Now to the fun part. Let's trace the signal through a Legato Link player:-
The signals from the laser pickup come along the grey ribbon cable on the left and are fed to a Sony CXA1372S (pdf)
RF signal processor and sled/tracking/focus servo driver chip (the big one at the bottom). To the right of that and mostly hidden undder the board is a surface mount chip which presumably decodes the disc data to PCM and applies the CIRC error correction. From there it's on to the top level via a 15-wire ribbon cable (at the right) to a Pioneer PD0116A chip which I think is just a multiplexer breaking out the left and right channel digital info.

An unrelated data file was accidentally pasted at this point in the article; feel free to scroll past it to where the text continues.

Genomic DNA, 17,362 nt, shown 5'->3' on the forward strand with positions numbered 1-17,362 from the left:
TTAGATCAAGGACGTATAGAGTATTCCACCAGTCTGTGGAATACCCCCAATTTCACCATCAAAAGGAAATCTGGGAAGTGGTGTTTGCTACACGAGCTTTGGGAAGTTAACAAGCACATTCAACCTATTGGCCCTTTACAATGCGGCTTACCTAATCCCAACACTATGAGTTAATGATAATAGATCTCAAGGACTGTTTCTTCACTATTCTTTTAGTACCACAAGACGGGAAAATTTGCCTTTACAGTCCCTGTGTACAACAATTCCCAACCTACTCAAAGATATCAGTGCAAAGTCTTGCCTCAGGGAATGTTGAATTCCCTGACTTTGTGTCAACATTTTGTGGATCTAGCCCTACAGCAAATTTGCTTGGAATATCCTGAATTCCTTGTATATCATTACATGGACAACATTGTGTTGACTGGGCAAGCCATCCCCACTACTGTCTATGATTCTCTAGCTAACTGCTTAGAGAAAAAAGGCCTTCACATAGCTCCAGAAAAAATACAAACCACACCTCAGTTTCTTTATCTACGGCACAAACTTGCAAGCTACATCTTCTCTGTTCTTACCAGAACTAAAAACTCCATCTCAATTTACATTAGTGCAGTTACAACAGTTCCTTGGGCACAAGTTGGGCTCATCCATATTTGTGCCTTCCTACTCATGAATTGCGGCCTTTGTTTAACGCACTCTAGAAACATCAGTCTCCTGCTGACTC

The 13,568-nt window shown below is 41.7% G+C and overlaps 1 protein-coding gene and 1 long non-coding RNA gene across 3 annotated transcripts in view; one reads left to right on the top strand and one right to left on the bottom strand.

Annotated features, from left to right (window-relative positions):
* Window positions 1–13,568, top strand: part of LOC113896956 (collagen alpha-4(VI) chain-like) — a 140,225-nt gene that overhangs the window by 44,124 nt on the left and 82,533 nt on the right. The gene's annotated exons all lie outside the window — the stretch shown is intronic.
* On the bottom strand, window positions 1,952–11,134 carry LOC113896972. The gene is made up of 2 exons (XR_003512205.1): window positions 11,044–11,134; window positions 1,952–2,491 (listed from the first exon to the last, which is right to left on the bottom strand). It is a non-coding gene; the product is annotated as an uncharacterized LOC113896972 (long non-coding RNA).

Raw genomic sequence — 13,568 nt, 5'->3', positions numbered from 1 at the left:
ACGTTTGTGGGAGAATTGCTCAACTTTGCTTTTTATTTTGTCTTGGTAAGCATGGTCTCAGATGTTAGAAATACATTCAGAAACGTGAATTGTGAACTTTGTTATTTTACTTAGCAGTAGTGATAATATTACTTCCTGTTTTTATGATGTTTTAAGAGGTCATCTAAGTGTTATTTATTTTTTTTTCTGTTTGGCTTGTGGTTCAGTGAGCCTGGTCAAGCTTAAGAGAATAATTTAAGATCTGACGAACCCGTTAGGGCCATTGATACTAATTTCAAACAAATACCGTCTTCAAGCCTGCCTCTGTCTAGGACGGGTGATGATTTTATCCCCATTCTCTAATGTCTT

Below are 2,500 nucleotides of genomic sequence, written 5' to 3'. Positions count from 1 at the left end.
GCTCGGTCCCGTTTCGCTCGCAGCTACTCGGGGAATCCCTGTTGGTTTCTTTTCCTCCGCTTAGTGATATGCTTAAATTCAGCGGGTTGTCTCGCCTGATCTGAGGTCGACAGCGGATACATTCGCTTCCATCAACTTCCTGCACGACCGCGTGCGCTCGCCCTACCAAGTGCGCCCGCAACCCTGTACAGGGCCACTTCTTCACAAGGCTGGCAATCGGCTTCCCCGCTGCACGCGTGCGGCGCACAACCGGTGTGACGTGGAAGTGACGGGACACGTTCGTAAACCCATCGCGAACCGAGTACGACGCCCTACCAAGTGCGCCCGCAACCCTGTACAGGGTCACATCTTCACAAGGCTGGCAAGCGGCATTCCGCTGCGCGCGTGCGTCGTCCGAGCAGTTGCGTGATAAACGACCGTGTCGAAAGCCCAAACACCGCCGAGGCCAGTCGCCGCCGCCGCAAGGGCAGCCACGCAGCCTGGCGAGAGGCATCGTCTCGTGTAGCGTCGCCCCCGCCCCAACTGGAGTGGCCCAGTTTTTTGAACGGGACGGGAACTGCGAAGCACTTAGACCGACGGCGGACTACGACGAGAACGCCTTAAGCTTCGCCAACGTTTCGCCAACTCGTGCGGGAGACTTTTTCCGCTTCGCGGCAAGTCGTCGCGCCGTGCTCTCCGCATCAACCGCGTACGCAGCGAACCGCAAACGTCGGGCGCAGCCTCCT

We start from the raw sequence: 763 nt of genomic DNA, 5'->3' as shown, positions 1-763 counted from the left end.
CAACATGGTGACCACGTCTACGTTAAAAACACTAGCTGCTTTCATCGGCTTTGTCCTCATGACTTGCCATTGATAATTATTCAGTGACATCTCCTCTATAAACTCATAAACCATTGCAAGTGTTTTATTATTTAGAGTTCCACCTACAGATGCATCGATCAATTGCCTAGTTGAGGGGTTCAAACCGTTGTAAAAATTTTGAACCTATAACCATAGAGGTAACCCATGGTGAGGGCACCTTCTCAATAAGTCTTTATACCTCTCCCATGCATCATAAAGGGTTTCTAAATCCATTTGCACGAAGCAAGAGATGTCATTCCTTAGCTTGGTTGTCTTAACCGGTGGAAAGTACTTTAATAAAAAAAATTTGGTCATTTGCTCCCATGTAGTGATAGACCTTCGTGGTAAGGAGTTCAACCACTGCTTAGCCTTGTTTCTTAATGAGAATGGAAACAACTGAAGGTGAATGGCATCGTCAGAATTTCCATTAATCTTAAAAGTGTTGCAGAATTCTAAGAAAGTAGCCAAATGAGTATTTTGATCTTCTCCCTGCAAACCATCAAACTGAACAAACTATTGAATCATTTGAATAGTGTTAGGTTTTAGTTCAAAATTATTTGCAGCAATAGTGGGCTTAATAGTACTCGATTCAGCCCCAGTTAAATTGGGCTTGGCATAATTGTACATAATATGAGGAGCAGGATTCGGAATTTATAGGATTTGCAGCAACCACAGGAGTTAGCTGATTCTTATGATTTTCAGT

The two PULSEFLOW
Pioneer PD2028B single-bit DAC's are the medium sized chips symmetrically placed with a 74HCU04 Toshiba chip inbetween them providing some logical glue. Behind it is the timing crystal. The differential outputs of the Pulseflow chips go to JRC 5532DD
op-amps which are surrounded by analog filter components, and also appear to be getting some buffer assistance from 6 transistors per channel (three C3068's, two C124's and an A124). Output impedance is fairly low, 100 ohms or so with enough oomph to drive a pair of high impedance headphones.
Voltage regulators abound. Top left are the +/-12V pair. Behind the crystal (centre) is a pair of 5V reg's, must be one for each DAC. To the left is another 5V reg, presumably for the multiplexer.
If you buy a cheaper (non-Legato-Link) version you don't get the upper analog board at all, and all the empty real estate on the lower board will be filled up, probably with a single multi-bit DAC.